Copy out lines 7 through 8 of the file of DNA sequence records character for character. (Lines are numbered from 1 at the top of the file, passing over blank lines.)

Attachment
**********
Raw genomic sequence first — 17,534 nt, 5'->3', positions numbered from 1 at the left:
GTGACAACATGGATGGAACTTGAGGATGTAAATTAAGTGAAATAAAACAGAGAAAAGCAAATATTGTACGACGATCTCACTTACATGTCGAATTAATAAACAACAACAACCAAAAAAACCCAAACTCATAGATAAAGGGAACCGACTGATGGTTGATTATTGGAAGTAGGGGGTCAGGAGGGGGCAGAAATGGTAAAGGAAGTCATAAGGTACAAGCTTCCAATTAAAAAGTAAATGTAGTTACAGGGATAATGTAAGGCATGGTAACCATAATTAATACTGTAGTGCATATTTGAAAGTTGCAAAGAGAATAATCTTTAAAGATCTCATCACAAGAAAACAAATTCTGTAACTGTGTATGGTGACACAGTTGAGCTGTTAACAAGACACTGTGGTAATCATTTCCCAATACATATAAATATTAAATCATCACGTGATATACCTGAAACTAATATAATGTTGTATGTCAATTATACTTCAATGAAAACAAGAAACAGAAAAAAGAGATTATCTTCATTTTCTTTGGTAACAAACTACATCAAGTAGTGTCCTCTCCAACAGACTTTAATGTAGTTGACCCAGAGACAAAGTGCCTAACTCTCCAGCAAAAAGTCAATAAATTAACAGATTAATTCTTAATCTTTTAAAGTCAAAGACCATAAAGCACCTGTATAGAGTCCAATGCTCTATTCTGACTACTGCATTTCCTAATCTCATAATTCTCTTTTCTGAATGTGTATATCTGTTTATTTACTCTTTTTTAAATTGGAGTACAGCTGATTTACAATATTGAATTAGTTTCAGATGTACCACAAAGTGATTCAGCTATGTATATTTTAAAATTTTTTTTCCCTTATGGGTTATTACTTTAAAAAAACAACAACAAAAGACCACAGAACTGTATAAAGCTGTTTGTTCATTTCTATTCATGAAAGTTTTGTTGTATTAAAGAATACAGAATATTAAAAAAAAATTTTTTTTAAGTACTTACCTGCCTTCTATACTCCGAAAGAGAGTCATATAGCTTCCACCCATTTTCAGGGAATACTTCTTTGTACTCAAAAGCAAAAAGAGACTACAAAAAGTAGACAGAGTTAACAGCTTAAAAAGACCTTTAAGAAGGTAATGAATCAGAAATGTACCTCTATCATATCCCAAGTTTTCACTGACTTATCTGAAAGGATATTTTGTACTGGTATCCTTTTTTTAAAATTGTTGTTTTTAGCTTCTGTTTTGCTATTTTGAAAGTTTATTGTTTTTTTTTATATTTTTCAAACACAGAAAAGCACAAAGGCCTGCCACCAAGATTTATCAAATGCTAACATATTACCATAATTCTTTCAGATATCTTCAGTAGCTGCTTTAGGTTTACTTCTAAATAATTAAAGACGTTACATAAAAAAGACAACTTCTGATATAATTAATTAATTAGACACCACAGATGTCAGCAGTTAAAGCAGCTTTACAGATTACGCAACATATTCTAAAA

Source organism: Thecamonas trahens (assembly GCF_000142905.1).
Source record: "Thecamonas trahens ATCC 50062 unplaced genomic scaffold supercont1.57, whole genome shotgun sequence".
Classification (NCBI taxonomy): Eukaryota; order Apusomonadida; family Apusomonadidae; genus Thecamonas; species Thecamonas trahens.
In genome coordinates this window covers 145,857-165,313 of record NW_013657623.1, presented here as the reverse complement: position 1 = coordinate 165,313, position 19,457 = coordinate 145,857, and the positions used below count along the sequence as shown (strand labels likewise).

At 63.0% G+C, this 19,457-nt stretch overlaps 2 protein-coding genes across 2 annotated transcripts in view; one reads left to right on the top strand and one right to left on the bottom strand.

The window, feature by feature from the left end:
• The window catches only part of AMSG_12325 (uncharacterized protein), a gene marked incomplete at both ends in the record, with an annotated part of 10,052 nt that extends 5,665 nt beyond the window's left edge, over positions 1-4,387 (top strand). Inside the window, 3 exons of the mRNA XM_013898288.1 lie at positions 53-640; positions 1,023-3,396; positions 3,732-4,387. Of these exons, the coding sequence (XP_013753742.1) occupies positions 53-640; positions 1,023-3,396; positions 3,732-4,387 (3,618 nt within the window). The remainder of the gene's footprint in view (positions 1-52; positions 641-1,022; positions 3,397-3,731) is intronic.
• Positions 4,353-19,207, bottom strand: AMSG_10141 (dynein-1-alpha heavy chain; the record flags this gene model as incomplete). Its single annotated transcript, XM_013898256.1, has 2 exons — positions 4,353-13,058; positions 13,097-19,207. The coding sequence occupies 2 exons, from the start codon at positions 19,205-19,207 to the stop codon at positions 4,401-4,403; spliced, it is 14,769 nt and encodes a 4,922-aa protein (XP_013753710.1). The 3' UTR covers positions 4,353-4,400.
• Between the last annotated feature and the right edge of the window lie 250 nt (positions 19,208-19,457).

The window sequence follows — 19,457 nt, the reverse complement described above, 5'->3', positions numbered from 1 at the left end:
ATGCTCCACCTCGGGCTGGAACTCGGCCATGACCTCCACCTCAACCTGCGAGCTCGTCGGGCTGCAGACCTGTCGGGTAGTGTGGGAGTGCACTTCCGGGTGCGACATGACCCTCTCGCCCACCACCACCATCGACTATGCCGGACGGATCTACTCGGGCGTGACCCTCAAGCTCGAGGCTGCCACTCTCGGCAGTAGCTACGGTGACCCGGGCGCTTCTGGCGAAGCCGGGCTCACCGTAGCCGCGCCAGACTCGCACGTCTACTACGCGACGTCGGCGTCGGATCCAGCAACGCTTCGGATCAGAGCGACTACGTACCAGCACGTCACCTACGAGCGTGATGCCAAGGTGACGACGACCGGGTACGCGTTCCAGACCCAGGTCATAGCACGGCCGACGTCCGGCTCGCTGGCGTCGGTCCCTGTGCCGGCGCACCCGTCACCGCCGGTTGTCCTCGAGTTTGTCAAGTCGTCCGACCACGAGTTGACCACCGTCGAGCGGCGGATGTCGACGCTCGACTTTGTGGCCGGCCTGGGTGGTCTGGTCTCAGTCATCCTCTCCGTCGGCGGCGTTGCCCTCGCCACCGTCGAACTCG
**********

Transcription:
At 63.0% G+C, this 19,457-nt stretch overlaps 2 protein-coding genes across 2 annotated transcripts in view; one reads left to right on the top strand and one right to left on the bottom strand.

The window, feature by feature from the left end: